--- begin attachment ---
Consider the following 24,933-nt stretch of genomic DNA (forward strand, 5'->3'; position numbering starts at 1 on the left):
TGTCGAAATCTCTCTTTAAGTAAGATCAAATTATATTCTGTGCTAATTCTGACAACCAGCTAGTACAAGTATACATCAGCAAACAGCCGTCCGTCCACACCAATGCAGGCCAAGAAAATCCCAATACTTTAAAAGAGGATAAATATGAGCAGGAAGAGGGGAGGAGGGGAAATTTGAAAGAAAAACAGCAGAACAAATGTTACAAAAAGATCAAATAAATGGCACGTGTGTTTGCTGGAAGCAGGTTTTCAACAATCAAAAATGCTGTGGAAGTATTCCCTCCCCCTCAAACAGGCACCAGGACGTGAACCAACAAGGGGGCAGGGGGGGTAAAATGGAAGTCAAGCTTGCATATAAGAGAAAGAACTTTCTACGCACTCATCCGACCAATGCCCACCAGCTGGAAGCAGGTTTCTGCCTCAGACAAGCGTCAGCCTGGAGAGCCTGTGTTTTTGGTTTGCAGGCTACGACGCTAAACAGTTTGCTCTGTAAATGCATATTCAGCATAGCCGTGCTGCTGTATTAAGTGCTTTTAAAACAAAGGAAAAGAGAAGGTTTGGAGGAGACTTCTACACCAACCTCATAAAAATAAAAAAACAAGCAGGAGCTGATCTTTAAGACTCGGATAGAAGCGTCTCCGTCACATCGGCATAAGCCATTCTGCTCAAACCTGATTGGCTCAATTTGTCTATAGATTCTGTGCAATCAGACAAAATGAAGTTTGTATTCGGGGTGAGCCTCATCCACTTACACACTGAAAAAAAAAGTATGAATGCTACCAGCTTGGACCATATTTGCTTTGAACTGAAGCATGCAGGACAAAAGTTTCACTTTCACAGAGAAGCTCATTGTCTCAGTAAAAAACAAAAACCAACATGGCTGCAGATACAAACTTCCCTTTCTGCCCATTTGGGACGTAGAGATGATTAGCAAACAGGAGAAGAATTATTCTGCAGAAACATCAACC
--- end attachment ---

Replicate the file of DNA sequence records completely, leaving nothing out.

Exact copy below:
Consider the following 24,933-nt stretch of genomic DNA (forward strand, 5'->3'; position numbering starts at 1 on the left):
TGTCGAAATCTCTCTTTAAGTAAGATCAAATTATATTCTGTGCTAATTCTGACAACCAGCTAGTACAAGTATACATCAGCAAACAGCCGTCCGTCCACACCAATGCAGGCCAAGAAAATCCCAATACTTTAAAAGAGGATAAATATGAGCAGGAAGAGGGGAGGAGGGGAAATTTGAAAGAAAAACAGCAGAACAAATGTTACAAAAAGATCAAATAAATGGCACGTGTGTTTGCTGGAAGCAGGTTTTCAACAATCAAAAATGCTGTGGAAGTATTCCCTCCCCCTCAAACAGGCACCAGGACGTGAACCAACAAGGGGGCAGGGGGGGTAAAATGGAAGTCAAGCTTGCATATAAGAGAAAGAACTTTCTACGCACTCATCCGACCAATGCCCACCAGCTGGAAGCAGGTTTCTGCCTCAGACAAGCGTCAGCCTGGAGAGCCTGTGTTTTTGGTTTGCAGGCTACGACGCTAAACAGTTTGCTCTGTAAATGCATATTCAGCATAGCCGTGCTGCTGTATTAAGTGCTTTTAAAACAAAGGAAAAGAGAAGGTTTGGAGGAGACTTCTACACCAACCTCATAAAAATAAAAAAACAAGCAGGAGCTGATCTTTAAGACTCGGATAGAAGCGTCTCCGTCACATCGGCATAAGCCATTCTGCTCAAACCTGATTGGCTCAATTTGTCTATAGATTCTGTGCAATCAGACAAAATGAAGTTTGTATTCGGGGTGAGCCTCATCCACTTACACACTGAAAAAAAAAGTATGAATGCTACCAGCTTGGACCATATTTGCTTTGAACTGAAGCATGCAGGACAAAAGTTTCACTTTCACAGAGAAGCTCATTGTCTCAGTAAAAAACAAAAACCAACATGGCTGCAGATACAAACTTCCCTTTCTGCCCATTTGGGACGTAGAGATGATTAGCAAACAGGAGAAGAATTATTCTGCAGAAACATCAACC